I’d like to suggest that the basic values promoted in Albert’s work, are actually shared and practised by many. What doesn’t exist is an actual sense of solidarity towards the clear and shared goal of a participatory society. Many of the larger orgs and movements are used to working with or alongside others on a tactical basis while seeing their own goals as their ultimate purpose. Some see themselves as working towards a societal vision formulated for the 19th and 20th centuries often, I assume, because they have yet to hear about anything more contemporary and appropriate for this 21st century, or possibly because they are run by people so heavily invested in those early doctrines that they should really retire and leave things to a new generation (something about old dogs and new tricks…). Please note that I say some, not all by any means. Anyway, as I was saying, at the same time as many of the big orgs act tactically in terms of solidarity, there are smaller groups of people actually living a life of solidarity whether in intentional communities, community projects, co-ops, or any number of affinity groups. All these, large and small, are fair game to be approached with a proposal of association.
What do I mean by a ‘proposal of association’?
A proposal of association would aim to define what it means to believe in a Participatory Society. It would explain the role of the IPPS. It would attempt to show whether the aims that the potential associate is pursuing are compatible with and complementary to a Participatory Society, and visa versa.
A proposal would have to offer something to the associates too. It could offer assistance with joining or founding a council relating to the group’s geographic location or sphere of interest. It could provide a ‘knowledgebase’ in which associates could find examples of successful integration of PS principals into bodies with similar problems/questions as their own. Associates could be offered arbitration services by an arm of the IPPS (if such a thing were seen fit to be created).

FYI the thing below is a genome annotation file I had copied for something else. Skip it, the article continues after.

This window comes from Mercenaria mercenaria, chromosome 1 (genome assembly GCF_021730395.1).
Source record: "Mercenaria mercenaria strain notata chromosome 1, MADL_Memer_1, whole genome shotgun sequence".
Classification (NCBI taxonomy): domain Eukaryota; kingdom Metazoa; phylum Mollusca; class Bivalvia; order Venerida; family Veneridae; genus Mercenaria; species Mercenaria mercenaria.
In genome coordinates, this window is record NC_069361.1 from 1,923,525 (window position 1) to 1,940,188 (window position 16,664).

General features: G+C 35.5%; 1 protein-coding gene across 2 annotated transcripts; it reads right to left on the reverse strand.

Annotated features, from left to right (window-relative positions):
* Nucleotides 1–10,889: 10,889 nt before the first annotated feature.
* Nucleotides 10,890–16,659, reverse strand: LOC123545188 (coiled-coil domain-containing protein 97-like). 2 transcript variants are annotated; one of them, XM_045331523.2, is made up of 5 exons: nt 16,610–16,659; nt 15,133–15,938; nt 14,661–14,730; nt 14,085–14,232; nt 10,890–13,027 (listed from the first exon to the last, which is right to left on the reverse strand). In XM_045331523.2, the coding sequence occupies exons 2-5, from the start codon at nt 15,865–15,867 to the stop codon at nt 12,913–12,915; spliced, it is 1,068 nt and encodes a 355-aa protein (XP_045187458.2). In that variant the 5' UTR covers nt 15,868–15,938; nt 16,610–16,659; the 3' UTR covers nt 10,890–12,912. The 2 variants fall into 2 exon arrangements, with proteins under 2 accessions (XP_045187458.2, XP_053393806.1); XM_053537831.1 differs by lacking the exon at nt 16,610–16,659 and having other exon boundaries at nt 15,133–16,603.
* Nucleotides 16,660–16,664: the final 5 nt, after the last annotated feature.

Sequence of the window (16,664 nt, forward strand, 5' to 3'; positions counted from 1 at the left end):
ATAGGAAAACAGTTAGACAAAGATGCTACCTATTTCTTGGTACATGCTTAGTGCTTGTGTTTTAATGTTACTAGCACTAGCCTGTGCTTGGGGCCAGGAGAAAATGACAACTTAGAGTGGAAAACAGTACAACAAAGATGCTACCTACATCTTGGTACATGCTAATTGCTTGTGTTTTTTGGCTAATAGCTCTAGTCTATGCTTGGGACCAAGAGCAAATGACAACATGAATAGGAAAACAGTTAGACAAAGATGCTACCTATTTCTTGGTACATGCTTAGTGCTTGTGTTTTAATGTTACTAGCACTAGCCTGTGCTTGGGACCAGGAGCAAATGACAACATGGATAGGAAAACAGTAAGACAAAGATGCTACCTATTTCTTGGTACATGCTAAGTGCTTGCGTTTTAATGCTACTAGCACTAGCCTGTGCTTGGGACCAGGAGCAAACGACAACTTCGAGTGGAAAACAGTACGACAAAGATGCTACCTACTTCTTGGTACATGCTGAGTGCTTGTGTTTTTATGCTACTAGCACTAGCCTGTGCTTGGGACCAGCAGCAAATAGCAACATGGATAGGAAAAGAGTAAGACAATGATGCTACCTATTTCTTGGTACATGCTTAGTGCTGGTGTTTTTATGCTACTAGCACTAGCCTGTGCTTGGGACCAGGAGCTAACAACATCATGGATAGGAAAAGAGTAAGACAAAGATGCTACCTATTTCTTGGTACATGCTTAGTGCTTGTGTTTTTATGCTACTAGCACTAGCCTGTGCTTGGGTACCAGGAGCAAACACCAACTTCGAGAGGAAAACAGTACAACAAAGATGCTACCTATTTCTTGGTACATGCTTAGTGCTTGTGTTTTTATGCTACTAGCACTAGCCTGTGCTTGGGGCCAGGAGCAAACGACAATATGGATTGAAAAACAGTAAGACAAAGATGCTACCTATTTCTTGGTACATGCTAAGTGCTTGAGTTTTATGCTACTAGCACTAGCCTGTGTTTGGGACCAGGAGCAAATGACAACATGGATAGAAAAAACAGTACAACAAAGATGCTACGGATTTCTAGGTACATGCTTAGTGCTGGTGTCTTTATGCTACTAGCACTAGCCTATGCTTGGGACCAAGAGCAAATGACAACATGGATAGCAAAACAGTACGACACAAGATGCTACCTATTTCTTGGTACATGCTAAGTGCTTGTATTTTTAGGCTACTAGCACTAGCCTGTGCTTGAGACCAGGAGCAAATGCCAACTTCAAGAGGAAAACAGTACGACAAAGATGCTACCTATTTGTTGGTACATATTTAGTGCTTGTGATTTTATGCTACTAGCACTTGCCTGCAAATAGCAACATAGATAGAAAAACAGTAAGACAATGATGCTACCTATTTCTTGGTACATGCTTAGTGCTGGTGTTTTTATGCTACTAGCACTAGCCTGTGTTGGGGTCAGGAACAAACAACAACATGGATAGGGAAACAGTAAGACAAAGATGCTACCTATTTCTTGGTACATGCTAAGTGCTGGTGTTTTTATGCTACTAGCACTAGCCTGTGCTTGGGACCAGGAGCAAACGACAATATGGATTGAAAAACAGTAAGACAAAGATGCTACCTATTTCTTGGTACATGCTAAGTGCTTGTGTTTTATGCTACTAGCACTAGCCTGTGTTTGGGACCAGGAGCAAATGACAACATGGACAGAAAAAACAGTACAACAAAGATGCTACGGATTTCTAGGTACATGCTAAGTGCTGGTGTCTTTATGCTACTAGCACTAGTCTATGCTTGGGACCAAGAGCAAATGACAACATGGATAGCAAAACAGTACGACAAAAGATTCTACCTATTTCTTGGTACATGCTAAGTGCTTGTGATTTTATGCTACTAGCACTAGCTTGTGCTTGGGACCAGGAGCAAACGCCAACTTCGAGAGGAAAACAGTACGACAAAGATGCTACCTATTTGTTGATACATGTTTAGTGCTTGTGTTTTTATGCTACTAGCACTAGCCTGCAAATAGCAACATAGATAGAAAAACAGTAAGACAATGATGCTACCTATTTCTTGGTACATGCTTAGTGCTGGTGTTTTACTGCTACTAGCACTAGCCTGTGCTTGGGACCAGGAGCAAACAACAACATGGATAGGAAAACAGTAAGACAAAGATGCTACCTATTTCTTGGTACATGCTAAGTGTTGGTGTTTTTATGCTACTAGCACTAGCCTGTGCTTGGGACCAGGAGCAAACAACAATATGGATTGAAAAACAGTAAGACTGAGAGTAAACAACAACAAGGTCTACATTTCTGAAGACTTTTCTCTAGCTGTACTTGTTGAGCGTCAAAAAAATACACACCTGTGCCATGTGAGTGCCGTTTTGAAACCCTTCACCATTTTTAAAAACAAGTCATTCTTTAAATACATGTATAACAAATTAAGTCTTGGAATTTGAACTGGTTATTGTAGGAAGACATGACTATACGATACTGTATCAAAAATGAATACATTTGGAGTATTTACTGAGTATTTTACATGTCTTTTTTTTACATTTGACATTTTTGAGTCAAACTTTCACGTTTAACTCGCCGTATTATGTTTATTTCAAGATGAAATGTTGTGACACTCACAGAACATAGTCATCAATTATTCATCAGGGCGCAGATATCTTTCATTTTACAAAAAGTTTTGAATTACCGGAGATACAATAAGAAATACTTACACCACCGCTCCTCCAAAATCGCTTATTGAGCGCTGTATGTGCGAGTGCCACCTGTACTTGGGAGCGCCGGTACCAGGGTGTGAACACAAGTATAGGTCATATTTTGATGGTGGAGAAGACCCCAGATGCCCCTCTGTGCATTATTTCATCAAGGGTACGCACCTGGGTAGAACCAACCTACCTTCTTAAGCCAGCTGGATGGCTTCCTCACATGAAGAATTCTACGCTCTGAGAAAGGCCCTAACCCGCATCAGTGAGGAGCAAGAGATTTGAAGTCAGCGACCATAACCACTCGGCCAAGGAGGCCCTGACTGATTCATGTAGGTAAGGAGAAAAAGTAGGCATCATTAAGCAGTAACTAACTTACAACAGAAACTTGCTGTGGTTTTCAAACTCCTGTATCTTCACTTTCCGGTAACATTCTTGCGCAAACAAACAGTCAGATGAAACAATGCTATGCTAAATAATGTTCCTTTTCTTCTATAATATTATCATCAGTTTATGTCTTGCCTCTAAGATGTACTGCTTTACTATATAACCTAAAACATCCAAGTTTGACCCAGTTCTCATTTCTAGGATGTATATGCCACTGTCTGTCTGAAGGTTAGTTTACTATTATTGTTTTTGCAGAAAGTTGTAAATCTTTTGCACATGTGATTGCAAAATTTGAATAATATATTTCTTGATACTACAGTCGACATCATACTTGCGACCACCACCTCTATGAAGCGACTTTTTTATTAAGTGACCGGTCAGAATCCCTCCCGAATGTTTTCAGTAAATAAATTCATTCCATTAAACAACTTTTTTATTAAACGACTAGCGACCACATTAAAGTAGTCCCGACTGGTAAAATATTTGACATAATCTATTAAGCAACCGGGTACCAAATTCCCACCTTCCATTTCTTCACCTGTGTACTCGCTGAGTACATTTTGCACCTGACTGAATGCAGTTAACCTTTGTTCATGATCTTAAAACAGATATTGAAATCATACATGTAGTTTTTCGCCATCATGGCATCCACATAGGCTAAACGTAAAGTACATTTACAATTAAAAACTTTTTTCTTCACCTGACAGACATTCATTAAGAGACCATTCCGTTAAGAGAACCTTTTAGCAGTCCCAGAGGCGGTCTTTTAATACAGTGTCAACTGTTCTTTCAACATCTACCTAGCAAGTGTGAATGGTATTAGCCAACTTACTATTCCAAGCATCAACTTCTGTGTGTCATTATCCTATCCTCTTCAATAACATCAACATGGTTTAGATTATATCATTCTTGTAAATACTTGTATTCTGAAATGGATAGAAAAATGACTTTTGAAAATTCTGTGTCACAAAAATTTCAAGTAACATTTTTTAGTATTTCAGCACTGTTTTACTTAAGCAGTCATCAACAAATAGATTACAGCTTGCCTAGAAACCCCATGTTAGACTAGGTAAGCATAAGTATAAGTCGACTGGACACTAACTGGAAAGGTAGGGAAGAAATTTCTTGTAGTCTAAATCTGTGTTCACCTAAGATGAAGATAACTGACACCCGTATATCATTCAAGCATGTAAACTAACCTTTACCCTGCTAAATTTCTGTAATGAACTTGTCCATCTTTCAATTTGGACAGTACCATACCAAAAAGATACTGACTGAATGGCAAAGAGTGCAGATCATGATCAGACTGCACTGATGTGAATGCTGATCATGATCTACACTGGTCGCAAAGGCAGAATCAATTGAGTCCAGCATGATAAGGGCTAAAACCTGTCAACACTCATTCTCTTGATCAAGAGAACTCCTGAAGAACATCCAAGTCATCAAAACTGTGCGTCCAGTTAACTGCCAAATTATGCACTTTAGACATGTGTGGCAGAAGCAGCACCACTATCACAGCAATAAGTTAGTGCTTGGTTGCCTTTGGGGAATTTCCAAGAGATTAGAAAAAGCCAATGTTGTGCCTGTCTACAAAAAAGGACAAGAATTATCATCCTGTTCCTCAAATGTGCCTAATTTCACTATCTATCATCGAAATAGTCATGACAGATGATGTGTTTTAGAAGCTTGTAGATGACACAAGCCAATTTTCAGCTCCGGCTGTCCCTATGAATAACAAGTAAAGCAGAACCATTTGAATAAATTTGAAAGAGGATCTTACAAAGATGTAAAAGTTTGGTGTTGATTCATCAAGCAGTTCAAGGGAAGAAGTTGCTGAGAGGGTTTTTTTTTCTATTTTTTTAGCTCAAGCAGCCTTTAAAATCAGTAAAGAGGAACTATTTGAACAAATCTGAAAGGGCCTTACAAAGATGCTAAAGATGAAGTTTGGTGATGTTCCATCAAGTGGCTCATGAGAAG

A proposal of association could follow a simple invitation to a talk on the four main points of a Participatory Society (polity, culture, kinship and economy), it could follow a visit to a group on their own turf, it could be included as a postscript in the back of books on the subject, it could take the form of a pamphlet, it could be proposed over a pint in the pub. The importance being that a concerted effort be made to bring us together.
As you may have gathered from my other related posts (1, 2, 3), I’m not in favour of the IPPS assuming the role of anything more than that of being the developers and distributors of a preliminary (though hopefully as complete as possible) draft of a Vision for Participatory Society. I feel that their role should be advisory and theoretical rather than attempt to implement said vision. Implementation I would leave to the associates who, incidentally, would no doubt be constantly bringing issues to the IPPS for consideration. The IPPS could ‘sponsor’ an annual congress of associates for a sharing of experiences and at which associates could propose strategic direction and/or theoretical modifications to their peers, the IPPS would then be instructed to codify… I’m getting into the realm of speculation here, so don’t take that last point as a serious proposal.
Once this body of associates reaches a critical mass, then, and only then, will a plan for social transformation begin to take form.
If I’ve made an absolute fool of myself in this proposal, be forgiving. I profess no practical experience in the development of any strategy other than that which I apply to my own life. I have next to no experience of committees, dialectics or formal socio-political structures. I have an extreme distrust in and dislike of formalised organisations in general, but having said that find myself inexplicably drawn to the idea of a truly participatory society. I hope that this is of some use.